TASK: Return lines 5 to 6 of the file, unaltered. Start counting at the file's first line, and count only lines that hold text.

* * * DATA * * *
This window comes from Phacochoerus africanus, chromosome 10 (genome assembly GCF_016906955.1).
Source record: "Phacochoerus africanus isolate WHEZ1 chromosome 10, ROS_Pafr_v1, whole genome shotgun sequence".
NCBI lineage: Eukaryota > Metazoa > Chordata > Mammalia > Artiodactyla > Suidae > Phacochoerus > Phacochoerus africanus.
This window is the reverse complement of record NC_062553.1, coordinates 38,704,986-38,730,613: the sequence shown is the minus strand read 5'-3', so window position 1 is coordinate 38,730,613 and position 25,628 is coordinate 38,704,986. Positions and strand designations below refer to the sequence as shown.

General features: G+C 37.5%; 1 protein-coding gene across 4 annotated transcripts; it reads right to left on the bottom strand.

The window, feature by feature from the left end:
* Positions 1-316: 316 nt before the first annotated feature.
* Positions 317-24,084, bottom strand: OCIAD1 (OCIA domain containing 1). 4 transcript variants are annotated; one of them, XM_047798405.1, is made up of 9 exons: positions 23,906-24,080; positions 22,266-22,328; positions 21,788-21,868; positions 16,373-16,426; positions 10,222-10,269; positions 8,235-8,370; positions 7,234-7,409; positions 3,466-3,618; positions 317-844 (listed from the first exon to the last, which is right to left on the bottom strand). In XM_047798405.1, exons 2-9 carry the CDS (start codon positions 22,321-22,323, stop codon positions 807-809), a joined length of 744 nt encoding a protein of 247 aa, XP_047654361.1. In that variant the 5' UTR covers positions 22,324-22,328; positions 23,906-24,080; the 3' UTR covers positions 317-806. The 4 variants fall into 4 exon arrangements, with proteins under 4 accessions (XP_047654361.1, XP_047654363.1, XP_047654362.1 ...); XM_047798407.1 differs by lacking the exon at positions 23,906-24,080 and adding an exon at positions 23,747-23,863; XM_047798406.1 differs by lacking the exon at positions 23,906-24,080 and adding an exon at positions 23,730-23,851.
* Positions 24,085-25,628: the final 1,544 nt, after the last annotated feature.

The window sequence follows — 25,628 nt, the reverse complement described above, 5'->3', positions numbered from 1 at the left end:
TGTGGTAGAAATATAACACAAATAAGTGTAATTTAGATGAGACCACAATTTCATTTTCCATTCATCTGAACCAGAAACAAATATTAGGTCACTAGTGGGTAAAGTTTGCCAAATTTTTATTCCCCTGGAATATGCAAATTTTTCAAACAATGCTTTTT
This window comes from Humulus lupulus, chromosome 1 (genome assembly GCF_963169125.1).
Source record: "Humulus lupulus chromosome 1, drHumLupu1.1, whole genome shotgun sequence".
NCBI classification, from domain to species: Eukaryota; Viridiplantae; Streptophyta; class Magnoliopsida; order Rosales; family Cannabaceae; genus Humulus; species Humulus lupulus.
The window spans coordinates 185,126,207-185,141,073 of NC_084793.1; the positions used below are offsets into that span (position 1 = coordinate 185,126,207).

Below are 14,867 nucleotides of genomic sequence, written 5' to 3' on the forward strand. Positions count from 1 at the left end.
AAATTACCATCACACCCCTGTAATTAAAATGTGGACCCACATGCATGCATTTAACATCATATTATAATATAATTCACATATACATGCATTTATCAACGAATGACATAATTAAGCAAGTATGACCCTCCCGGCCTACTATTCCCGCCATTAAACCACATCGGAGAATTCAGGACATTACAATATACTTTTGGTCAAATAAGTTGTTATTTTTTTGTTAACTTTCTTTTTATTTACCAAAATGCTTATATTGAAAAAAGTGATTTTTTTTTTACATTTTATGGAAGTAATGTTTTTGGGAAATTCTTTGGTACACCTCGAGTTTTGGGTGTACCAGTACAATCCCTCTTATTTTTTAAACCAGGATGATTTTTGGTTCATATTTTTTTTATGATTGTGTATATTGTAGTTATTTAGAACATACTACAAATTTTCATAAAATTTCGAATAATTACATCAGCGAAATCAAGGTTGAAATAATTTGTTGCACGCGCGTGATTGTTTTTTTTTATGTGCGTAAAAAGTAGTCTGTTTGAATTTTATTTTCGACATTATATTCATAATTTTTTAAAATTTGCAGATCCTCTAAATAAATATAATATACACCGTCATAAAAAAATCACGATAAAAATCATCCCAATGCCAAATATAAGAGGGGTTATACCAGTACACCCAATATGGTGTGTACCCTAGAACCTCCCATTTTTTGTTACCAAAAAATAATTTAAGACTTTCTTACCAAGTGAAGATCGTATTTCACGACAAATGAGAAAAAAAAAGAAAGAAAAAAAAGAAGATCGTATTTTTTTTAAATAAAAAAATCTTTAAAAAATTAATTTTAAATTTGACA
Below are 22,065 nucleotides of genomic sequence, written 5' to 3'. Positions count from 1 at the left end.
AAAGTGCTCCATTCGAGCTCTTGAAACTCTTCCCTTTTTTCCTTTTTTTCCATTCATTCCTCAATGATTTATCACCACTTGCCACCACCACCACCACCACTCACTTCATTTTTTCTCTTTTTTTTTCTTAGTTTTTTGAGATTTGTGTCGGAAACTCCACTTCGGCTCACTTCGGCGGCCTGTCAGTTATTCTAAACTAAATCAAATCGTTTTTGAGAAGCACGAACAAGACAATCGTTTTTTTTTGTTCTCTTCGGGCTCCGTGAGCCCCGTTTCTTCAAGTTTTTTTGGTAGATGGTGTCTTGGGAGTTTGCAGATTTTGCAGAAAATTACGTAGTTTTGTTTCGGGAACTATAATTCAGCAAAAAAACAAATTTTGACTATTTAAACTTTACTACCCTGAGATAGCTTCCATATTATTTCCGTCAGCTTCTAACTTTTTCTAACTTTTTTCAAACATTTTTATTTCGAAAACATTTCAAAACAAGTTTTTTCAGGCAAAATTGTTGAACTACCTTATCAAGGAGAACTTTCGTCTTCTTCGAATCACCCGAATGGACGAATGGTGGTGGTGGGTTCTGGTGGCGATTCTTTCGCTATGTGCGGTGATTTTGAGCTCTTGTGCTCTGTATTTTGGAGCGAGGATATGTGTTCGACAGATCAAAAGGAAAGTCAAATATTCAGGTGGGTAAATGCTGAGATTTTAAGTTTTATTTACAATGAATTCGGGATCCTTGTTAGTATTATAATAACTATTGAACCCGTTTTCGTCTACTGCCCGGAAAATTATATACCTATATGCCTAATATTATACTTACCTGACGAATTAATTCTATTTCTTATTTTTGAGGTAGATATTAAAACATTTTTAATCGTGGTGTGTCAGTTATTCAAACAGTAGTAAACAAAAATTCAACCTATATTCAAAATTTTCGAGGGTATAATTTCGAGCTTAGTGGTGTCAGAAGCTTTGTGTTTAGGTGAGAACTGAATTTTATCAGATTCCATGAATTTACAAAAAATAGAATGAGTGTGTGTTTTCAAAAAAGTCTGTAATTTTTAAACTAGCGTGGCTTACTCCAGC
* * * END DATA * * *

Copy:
General features: G+C 37.5%; 1 protein-coding gene across 4 annotated transcripts; it reads right to left on the bottom strand.

The window, feature by feature from the left end: